If you are playing Baldur's Gate on hardware that it was current when it shipped, make sure you are using a 5-CD version (+1 CD for the Expansion Pack).  It was also released on DVD-ROM before the Expansion Pack was released and is patched and supports the standard five languages, that one is good too.  Avoid the 3-CD versions, sometimes called "The Original Saga".  They saved disc space by compressing the large area files.  This may be good for saving space but bad for performance on this hardware.  I also read somewhere several years ago that this version suffered from random crashes when loading new areas.  The best installation for those with the CDs is to do a full install of the whole game, then fully install the expansion and finally apply the 5512 patch.  Do not apply later official patches, they are not necessary if you are not using DirectX 8.0 or higher and multiplayer.  If you want to use unofficial patches, there are sites which can direct you further.

5 comments:

bleuge* said...

1996: This was during a time when many PCs had hard drives with sizes from 6-10GB

Hi!, are you sure? i remember much bigger hard disks by this year!

Very good article btw!

Anonymous said...

"While there was no central matchmaking service like Battle.net integrated into the game, TCP/IP hosts were supported."

Unfortunately, this is not correct. "Unfortunately" because Bioware integrated hidden GameSpy registration matchmaking functionality into the multiplayer module and enabled it by default for TCP/IP hosts. Yes, you read that right. If you hosted a TCP/IP game, BG would clandestinely register the game at the Gamespy servers - without your knowledge or consent. If you were hosting a TCP/IP session anyone could and would appear (unless you either disabled the functionality/otherwise blocked connections with your firewall or/password protected the game/disabled "listen to join requests").

This had to be disabled with a setting in baldur.ini (not documented, just like the hidden GameSpy functionality wasnt) as follows:

[Gamespy]
Enabled=0

That's what the strange vague reference to the Gamespy "region" setting in the README.TXT file and the Baldur's Gate Config utility refer to - configuring which region to register the hidden in-game Gamespy multiplayer matchmaking functionality with (which is based on DirectPlay functionality) in the baldur.ini file.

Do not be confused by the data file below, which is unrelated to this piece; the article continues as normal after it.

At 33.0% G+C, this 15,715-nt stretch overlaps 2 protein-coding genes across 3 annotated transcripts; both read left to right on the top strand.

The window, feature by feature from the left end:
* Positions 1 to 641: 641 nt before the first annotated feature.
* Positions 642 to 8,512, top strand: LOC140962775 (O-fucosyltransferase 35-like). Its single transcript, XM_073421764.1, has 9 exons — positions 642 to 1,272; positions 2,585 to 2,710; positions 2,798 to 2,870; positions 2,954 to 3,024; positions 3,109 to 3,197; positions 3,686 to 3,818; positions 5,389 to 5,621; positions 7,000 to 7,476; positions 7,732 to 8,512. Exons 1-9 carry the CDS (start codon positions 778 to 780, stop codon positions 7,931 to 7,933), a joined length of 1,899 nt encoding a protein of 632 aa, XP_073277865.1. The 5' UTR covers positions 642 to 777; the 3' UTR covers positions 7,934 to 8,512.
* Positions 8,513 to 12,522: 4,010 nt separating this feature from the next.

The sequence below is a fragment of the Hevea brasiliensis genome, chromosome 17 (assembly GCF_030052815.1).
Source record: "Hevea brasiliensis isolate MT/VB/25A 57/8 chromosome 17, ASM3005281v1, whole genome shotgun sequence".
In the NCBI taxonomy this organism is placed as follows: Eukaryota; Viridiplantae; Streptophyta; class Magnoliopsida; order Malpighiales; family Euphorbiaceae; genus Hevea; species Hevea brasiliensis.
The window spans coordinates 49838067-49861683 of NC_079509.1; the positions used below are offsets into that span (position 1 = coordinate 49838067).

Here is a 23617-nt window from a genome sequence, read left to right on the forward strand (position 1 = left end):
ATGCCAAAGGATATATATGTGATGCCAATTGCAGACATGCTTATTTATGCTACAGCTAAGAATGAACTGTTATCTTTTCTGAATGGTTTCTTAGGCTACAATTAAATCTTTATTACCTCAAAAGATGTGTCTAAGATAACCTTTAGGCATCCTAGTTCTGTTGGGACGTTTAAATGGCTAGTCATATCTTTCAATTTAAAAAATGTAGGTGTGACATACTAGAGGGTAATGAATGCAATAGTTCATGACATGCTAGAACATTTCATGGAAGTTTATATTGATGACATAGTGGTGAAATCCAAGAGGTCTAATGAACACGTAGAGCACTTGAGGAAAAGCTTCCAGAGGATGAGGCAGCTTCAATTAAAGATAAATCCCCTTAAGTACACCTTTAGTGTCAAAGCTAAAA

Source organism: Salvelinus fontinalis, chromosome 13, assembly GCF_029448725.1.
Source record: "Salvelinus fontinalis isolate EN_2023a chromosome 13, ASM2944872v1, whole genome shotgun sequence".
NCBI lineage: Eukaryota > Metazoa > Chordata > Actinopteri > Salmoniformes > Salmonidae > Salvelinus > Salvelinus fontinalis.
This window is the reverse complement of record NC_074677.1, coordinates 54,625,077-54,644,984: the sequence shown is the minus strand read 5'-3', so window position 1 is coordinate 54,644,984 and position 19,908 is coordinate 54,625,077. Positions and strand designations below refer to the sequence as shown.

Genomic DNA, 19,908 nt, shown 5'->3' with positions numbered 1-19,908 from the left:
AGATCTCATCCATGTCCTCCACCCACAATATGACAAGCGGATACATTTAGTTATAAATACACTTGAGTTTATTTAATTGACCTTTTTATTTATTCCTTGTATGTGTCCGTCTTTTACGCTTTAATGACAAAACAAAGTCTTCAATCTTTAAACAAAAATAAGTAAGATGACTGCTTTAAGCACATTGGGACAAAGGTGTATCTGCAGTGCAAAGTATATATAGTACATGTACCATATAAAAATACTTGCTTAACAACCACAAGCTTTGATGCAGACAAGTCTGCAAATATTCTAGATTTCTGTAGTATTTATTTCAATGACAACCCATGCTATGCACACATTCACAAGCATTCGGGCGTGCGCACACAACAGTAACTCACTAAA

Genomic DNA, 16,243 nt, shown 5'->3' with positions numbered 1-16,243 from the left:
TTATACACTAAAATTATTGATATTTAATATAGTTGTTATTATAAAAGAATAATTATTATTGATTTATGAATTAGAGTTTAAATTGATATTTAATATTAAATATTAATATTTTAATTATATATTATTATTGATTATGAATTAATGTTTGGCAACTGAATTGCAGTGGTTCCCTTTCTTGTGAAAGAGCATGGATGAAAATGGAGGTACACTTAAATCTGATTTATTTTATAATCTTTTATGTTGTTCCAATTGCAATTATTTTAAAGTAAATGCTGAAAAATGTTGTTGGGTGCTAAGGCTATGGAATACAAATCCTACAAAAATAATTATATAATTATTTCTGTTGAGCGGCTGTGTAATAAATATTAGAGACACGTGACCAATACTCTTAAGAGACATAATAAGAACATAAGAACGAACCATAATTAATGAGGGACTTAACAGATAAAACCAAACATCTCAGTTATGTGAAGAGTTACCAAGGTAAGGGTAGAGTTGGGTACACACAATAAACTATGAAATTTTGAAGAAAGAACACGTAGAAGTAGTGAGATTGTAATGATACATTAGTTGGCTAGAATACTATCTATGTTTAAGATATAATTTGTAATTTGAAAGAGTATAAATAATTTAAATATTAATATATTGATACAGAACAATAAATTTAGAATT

So yeah any time you hosted a game all the details of it were listed and advertised (unbeknownst to you most likely unless you disabled it of course) at the GameSpy matchmaking servers for all the (GameSpy) gamingverse to see...and join, if they so chose.

In fact, BG even came with the GameSpyLite client (not documented and installed without consent along with the HEAT client) so that you could find these "undocumented hidden" multiplayer games (through Gamespy/HEAT).

So while its true there is no "in-game" CLIENT matchmaking service, there IS an "in-game" SERVER matching-making service - the undocumented hidden auto-enabled Gamespy server registration. And it was easy enough to find any/one of these games via the GameSpyLite client (or any other GameSpy client etc) which one could Alt-Tab to if needed to find a game.

In fact, when this clear violation of user privacy/connectivity control (not to mention lack of transparency and forced third party software install with no user knowledge or consent) was later made known to BioWare circa 1999/2000, they at first officially denied it, then later officially claimed that "privacy and security was not a concern when the game was first published back in 1998".

So there you have it, the scandalous sordid history of BG's in-game hidden undocumented Gamespy server registration for hosted TCP/IP games.

FWIW, some people find that disabling the (now useless due to GameSpy defunctness) hidden Gamespy server registration for hosts/servers fixes direct connection issues with clients.

bananan said...

to Bleuge
Your memory failed, 6gb were more than ok in 1996
http://redhill.net.au/d/51.php

Great Hierophant said...

Check out Maximum PC's 1998 Dream Machine article : http://www.maximumpc.com/old-school-monday-dream-machine-1998/

Their high end machines are sporting 9-10GB hard drives on average, although there is a 14.4GB Desktar included. Still, 6-10GB is not unreasonable for what an average home PC from 1998-1999 may have been using.

feamatar said...

For Christmas 1998 6-10 GB might be reasonable. My friend got his first PC around Christmas 1997. I remeber it quite sharply, he had a P200 or P233, 32MB , Voodoo I, and a 2GB or 2.1GB HD and it was a top of the line machine at the time.

Then a friend got a Celeran 366 maybe with a 8GB drive, but I cant remember the year, maybe 1999. And another with a 433. I can't remember my first HDD, even if I got it much later, my first PC in the fall of 2001... with maybe 20 or 40GB?